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Plaquemines Parish, Louisiana (U.S.)

Last modified: 2004-12-22 by
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[Flag of Plaquemines Parish, Louisiana] by Olivier Touzeau

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Flag Description

The official parish flag was raised for the first time on June 14, 1978 over the Judge L. H. Perez Memorial Park. The banner had been designed by E. Montgomery, a community resident, who had entered a contest held parish wide that was held by local officials. Each color in the flag was designated to represent a virtue of the parish. A green triangle represents the color of growth in the delta. A white border designating purity separates the green of the delta from the three broad bars of red, golden yellow and blue - symbolic of courage, honor and piety respectively.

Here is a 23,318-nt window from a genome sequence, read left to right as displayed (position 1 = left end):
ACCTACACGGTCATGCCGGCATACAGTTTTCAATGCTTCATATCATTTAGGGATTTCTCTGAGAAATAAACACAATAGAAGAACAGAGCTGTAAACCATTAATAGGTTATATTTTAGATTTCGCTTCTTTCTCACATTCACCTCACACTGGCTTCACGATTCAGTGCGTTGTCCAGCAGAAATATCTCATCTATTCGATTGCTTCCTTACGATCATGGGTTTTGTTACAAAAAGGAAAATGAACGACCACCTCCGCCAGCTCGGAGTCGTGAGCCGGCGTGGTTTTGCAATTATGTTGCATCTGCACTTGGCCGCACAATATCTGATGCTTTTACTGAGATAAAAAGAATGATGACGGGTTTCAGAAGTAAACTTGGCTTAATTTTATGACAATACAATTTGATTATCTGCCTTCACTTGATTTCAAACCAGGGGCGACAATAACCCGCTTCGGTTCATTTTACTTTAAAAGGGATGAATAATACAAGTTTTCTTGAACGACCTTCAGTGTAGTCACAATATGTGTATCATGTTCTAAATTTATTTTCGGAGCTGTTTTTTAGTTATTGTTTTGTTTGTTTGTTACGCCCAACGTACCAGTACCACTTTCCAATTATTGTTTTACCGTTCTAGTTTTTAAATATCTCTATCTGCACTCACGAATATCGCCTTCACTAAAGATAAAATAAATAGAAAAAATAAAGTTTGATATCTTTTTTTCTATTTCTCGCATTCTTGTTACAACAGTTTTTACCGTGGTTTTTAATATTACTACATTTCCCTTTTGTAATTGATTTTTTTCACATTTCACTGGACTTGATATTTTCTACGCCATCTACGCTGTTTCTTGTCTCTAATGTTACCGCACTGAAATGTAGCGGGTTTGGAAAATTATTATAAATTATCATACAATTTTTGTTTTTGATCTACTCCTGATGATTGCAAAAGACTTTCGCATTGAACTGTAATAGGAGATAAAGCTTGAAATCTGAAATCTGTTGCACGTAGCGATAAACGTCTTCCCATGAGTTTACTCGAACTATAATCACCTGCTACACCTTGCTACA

Six national flags have flown over the parish of Plaquemines. The Spanish banner of Castile and Leon was the first to explore the river's delta. Ponce de Leon's 1513 trip and the Narvaez expedition of 1528 both traveled along the river in Plaquemines Parish and claimed the lands for their country. In 1682, LaSalle planted the flag of Bourbon France at the river's mouth in a place they named Louisiana. Later, in 1699, Iberville left the French flag waving at Bayou Mardi Gras in Southern Plaquemines. Spaniard Antonia de Ulloa spent several months at Balize, the first establishment at the mouth of the river where he unfurled his country's flag in 1767. Ulloa held the office of acting governor of Louisiana while he lived at the Balize. In 1802, the tricolor of Napoleon's France re­placed the Spanish flag in Plaquemines. That flag was soon replaced by the red, white and blue Star Spangled Banner of the United States of America on December 10, 1803. Only one other flag flew over the parish from that time forward. On January 6, 1861, the Stars and Bars (also red, white and blue) of the Confederacy were raised when Louisiana seceded from the Union. A little over a year later, on April 28, 1862, after Farragut's capture of New Orleans, the flag of the United States was again the waving banner over the lands of Plaquemines."

Source: (page no longer available)
Olivier Touzeau, 8 January 2004